“May the words of my mouth and the meditation of our hearts be acceptable to you, O Lord, my rock and my redeemer.” (Ps 19:14)
I think by now all of my co-workers know that I’m a pastor. This past week three of us were chatting during some down time. One of them starts to tell the story about things once being kind of rough in his life.
He went down to the shore, he told the other two of us, and was walking along the beach thinking about his life. He had a vision of two sets of footprints in the sand, one his own and one belonging to Jesus.
I think you have an inkling of where his story was going. So did I. When you’re a pastor, people like to share these kinds of stories with you.
Then he continues telling his tale. He told us that in his vision he saw that the two sets of footprints in the sand turned into only one during a particularly rough patch in his life. In his vision, he turned to Jesus and asked why there was only that one set of footprints. He said to Jesus, “I thought you would always be there for me.” And again, I think you may have an inkling of where his story was going. As did I.
But there was no climactic: “When you saw only one set of footprints, it was then that I carried you." Instead, there was Jesus only saying, “Yeah, that was my bad. I had a lot of things going on that day. Sorry about that.” Well, I didn’t see that ending coming of Jesus apologizing for not being there and letting the guy walk all by himself. It took me by surprise, and that did make me smile.
Today is the First Sunday of Advent, and Advent is also all about surprises. It’s the beginning of the church’s preparations for Christmas. When all people of faith were expecting a powerful Saviour sent from heaven, God came down to earth instead in a Bethlehem manger. During Advent, this is the surprise we anticipate, the coming of the Christ Child, and it begins with the message of hope not power.
The Reopels lit the first candle of the Advent Wreath, the candle of hope. Its light is not all that powerful. It’s just a single candle burning. Imagine if it were dark in here right now. How much light could that one candle possibly share?
Most all of us would be in the darkness. But the thing is, even in the darkness, we would still be able to see its light, the light of hope. And that’s what hope is all about. Hope is not reality – yet. Hope is our dreams, our expectations, what we would like to see. Hope gives us the optimism to keep going, to keep working, to keep trying to make things better. Hope is a beacon that draws us to its light. It doesn’t settle for the way things are. It gives us the strength to believe in what we can be.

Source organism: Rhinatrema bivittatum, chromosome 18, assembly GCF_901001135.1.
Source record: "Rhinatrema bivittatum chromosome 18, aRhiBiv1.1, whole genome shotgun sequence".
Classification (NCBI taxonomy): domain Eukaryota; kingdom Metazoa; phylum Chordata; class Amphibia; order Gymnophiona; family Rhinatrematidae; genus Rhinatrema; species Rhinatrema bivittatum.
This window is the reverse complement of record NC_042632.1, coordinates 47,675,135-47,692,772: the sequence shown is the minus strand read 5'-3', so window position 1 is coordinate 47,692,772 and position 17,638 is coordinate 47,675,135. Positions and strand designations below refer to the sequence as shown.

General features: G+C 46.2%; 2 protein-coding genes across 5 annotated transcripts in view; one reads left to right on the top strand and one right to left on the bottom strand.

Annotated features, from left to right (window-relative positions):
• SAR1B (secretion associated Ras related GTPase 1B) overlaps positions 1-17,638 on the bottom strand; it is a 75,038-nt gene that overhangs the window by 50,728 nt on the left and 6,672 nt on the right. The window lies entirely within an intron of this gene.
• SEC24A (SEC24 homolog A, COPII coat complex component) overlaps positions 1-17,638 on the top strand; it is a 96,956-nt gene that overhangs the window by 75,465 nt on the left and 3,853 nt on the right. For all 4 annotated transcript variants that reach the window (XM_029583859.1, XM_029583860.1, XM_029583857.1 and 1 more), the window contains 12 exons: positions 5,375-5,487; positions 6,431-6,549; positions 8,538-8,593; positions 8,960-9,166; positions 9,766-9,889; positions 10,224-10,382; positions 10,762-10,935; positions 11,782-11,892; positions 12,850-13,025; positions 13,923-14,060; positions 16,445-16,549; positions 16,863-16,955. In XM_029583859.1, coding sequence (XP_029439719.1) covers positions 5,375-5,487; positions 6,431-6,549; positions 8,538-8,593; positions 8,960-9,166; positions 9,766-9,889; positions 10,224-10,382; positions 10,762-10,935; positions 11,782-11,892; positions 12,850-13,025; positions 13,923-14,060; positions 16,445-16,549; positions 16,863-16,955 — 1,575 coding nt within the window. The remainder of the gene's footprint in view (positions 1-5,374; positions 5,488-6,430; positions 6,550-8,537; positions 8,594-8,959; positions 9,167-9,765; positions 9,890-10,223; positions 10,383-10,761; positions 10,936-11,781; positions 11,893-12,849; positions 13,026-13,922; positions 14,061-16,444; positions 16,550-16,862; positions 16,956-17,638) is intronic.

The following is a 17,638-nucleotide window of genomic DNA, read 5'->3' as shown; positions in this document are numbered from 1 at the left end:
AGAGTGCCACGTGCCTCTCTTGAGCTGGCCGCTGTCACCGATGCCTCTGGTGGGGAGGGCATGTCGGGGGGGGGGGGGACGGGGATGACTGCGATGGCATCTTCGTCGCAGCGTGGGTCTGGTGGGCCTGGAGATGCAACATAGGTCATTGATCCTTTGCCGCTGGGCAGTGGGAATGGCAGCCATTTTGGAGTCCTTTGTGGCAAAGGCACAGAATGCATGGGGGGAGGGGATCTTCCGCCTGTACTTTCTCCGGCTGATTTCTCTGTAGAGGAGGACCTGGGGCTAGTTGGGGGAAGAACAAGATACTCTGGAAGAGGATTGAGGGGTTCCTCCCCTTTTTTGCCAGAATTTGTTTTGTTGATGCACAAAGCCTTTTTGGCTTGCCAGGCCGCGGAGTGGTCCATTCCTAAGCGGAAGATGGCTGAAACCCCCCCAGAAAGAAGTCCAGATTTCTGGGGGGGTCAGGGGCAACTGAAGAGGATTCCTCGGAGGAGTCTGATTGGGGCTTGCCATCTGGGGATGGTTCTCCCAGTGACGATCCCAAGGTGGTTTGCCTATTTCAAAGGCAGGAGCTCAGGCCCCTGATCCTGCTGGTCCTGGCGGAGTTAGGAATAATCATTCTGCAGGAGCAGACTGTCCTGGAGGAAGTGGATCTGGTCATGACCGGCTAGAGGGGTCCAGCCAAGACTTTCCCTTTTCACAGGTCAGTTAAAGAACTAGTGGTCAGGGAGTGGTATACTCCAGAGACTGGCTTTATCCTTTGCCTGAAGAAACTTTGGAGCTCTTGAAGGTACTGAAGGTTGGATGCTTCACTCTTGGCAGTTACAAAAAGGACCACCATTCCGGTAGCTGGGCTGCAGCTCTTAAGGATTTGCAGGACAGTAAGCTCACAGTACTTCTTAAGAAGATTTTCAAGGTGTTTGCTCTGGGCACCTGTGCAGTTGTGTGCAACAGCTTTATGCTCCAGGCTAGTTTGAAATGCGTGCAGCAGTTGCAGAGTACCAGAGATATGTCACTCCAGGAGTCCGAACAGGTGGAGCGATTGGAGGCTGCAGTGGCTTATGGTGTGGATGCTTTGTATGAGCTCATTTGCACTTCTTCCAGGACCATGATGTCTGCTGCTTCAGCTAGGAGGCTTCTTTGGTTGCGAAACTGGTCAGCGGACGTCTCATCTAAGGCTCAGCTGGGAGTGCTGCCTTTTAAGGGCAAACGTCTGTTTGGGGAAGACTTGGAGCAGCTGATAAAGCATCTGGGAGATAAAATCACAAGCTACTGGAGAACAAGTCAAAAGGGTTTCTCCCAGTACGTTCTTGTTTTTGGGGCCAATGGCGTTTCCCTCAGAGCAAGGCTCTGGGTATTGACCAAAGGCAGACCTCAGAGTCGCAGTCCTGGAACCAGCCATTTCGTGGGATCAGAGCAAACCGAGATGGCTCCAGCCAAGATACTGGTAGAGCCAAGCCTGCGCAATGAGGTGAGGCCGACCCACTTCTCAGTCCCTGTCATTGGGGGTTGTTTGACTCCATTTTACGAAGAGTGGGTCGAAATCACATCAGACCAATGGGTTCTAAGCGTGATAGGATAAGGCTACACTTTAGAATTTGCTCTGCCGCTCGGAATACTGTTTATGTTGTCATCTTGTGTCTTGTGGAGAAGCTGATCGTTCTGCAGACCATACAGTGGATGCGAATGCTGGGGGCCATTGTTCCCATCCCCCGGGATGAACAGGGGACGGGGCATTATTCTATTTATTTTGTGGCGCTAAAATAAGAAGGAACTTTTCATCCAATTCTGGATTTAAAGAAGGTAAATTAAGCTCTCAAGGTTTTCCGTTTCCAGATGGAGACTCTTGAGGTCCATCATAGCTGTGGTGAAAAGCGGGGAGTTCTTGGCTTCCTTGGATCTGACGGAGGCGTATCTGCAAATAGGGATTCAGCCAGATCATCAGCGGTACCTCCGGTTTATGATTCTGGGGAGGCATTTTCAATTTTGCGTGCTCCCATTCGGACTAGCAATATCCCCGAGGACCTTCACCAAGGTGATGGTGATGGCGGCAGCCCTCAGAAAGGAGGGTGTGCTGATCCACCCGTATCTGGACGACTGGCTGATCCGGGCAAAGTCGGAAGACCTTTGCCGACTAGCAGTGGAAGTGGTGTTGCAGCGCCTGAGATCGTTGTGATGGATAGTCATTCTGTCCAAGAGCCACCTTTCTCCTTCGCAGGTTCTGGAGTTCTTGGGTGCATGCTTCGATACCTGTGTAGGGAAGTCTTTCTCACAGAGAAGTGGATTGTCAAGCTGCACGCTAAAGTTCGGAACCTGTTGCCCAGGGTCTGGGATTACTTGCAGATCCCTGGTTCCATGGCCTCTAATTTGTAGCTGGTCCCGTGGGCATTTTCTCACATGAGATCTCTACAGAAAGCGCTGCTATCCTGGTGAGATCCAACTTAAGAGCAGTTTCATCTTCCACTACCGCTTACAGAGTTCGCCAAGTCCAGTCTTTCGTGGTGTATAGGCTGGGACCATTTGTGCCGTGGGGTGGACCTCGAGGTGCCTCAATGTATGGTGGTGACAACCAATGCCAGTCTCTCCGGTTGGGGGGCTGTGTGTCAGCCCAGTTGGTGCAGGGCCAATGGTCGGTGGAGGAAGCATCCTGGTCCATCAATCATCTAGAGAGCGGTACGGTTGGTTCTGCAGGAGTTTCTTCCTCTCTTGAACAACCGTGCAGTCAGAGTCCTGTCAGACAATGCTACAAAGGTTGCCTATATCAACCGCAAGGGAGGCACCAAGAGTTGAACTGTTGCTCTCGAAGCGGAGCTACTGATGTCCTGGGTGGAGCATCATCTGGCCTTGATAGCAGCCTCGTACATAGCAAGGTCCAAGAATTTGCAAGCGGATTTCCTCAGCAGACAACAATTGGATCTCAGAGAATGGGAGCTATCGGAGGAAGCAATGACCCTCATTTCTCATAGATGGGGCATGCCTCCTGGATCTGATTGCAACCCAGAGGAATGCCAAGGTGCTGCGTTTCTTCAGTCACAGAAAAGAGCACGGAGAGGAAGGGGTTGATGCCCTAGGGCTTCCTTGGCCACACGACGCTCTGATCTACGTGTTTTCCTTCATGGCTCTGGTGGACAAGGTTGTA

Power, on the other hand, forces itself upon us. Hope changes us. Power uses us. Hope inspires us. Power threatens us. Hope makes us stronger. Power is outside of us. Hope is us. It’s what we want to be, what we can be. And that is so much more powerful than power.
The reason I shared that opening story of my co-worker is to get us thinking in surprising ways about the meaning of Advent, that we are preparing for Christ among us as one of us and what that says about us.
The coming of Jesus into our world promises that Jesus is never absent. He’s always near. Advent’s surprise that can make us smile is that because Jesus is us, we can be like Jesus.
By my co-worker’s story that I shared, I did not mean in any way to imply that Jesus is not there when we need Him most, but it is to tap into the surprise that when God comes to us as us, when God brings His holiness into the world in the ordinariness of human life, all of a sudden power is not what it used to be. Now it’s hope. Now there’s God revealing to us what we can be, what we can do.
That’s the message I want to emphasize by the image of the lone set of footprints: not abandonment, but trust. Jesus trusts us. He believes we can be better people.
I saw a bumper sticker the other day. It said something like “If you think there’s too much hatred in the world, be a nicer person.” We can look at the world and complain, or we can take the next step and be different than the world. For that not to be simply naïve, we have to have hope, and hope comes from God.
I saw pictures the other day of the world leaders gathered for the Group of Twenty meeting. There’s a lot of power in those people. But I also saw the Saudi prince who our CIA believes ordered the murder and dismemberment of a journalist who was one of his own countrymen. He’s most likely a murderer. I’m sure he was dressed in the finest of clothes. I’m sure he ate the finest of meals. I’m sure he seemed so refined and dignified, but he’s most likely a murderer.
We don’t have to fall for what the world elevates as important. We can be different. We can look past the glare of the world and look for the light of hope, a light that calls us to something different, a light that call us to make a difference, a light that calls us to be like Jesus.
Maybe all you’ll remember from today’s sermon is my co-worker’s story of Jesus’ “my bad,” but if you do, don’t think of it as Jesus forgetting about us and not being there, think of it as Jesus trusting us enough to believe in us.
This is hope, and this is where we begin our Advent preparations for the coming of the Christ Child. May His birth fill us with hope so that we can be different. In Jesus’ name we pray. Amen.
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